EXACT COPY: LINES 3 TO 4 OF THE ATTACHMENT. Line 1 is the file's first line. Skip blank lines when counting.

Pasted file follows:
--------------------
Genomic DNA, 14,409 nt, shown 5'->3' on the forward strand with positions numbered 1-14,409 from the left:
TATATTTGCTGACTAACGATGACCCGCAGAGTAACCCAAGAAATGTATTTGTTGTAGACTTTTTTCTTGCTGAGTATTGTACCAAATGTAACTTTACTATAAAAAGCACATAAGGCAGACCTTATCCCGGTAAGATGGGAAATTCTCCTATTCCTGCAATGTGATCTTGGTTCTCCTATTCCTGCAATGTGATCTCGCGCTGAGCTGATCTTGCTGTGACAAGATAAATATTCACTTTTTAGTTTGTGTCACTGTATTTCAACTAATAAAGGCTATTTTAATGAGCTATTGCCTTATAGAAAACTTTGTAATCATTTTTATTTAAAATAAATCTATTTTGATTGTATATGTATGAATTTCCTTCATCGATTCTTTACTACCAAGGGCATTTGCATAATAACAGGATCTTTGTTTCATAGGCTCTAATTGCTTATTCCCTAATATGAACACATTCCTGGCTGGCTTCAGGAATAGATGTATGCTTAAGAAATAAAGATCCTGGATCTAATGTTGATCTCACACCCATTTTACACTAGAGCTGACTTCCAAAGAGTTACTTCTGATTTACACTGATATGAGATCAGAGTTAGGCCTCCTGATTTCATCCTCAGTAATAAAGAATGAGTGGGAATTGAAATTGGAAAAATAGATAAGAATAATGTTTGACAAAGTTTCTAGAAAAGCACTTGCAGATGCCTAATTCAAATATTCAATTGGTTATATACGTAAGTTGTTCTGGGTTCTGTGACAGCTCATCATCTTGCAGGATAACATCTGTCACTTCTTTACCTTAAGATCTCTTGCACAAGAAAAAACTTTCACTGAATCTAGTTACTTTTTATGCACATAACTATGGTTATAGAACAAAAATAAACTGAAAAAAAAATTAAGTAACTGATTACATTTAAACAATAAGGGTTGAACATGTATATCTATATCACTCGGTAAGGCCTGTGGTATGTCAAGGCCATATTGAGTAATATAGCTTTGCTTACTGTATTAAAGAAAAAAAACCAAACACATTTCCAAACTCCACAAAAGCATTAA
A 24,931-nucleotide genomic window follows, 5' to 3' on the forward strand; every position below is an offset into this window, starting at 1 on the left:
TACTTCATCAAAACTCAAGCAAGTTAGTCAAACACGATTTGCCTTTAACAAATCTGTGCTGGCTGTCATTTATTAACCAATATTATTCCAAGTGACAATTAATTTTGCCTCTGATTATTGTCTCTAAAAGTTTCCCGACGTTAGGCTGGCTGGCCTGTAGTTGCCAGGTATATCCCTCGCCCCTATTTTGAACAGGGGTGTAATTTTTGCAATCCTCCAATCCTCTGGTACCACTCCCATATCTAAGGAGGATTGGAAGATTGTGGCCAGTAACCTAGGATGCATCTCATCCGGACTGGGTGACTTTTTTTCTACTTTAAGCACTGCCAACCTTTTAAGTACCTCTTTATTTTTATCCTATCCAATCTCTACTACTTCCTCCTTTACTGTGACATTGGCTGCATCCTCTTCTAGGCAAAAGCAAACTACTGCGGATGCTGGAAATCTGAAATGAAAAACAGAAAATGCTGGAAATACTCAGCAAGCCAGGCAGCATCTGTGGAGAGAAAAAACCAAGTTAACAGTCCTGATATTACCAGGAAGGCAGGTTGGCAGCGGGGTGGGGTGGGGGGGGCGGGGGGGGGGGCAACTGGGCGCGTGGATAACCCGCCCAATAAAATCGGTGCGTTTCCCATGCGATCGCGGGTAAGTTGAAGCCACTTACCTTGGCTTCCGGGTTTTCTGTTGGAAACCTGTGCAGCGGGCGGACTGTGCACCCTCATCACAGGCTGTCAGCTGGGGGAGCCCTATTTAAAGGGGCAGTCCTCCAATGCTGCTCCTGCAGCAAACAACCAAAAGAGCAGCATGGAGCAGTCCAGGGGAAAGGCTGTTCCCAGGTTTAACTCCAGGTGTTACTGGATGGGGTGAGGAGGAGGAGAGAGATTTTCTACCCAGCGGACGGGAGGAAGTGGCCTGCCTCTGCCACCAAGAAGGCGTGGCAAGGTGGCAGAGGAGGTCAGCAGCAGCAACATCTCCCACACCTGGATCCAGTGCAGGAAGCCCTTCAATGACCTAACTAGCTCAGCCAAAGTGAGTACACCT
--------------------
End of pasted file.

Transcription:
A 24,931-nucleotide genomic window follows, 5' to 3' on the forward strand; every position below is an offset into this window, starting at 1 on the left:
TACTTCATCAAAACTCAAGCAAGTTAGTCAAACACGATTTGCCTTTAACAAATCTGTGCTGGCTGTCATTTATTAACCAATATTATTCCAAGTGACAATTAATTTTGCCTCTGATTATTGTCTCTAAAAGTTTCCCGACGTTAGGCTGGCTGGCCTGTAGTTGCCAGGTATATCCCTCGCCCCTATTTTGAACAGGGGTGTAATTTTTGCAATCCTCCAATCCTCTGGTACCACTCCCATATCTAAGGAGGATTGGAAGATTGTGGCCAGTAACCTAGGATGCATCTCATCCGGACTGGGTGACTTTTTTTCTACTTTAAGCACTGCCAACCTTTTAAGTACCTCTTTATTTTTATCCTATCCAATCTCTACTACTTCCTCCTTTACTGTGACATTGGCTGCATCCTCTTCTAGGCAAAAGCAAACTACTGCGGATGCTGGAAATCTGAAATGAAAAACAGAAAATGCTGGAAATACTCAGCAAGCCAGGCAGCATCTGTGGAGAGAAAAAACCAAGTTAACAGTCCTGATATTACCAGGAAGGCAGGTTGGCAGCGGGGTGGGGTGGGGGGGGCGGGGGGGGGGGCAACTGGGCGCGTGGATAACCCGCCCAATAAAATCGGTGCGTTTCCCATGCGATCGCGGGTAAGTTGAAGCCACTTACCTTGGCTTCCGGGTTTTCTGTTGGAAACCTGTGCAGCGGGCGGACTGTGCACCCTCATCACAGGCTGTCAGCTGGGGGAGCCCTATTTAAAGGGGCAGTCCTCCAATGCTGCTCCTGCAGCAAACAACCAAAAGAGCAGCATGGAGCAGTCCAGGGGAAAGGCTGTTCCCAGGTTTAACTCCAGGTGTTACTGGATGGGGTGAGGAGGAGGAGAGAGATTTTCTACCCAGCGGACGGGAGGAAGTGGCCTGCCTCTGCCACCAAGAAGGCGTGGCAAGGTGGCAGAGGAGGTCAGCAGCAGCAACATCTCCCACACCTGGATCCAGTGCAGGAAGCCCTTCAATGACCTAACTAGCTCAGCCAAAGTGAGTACACCT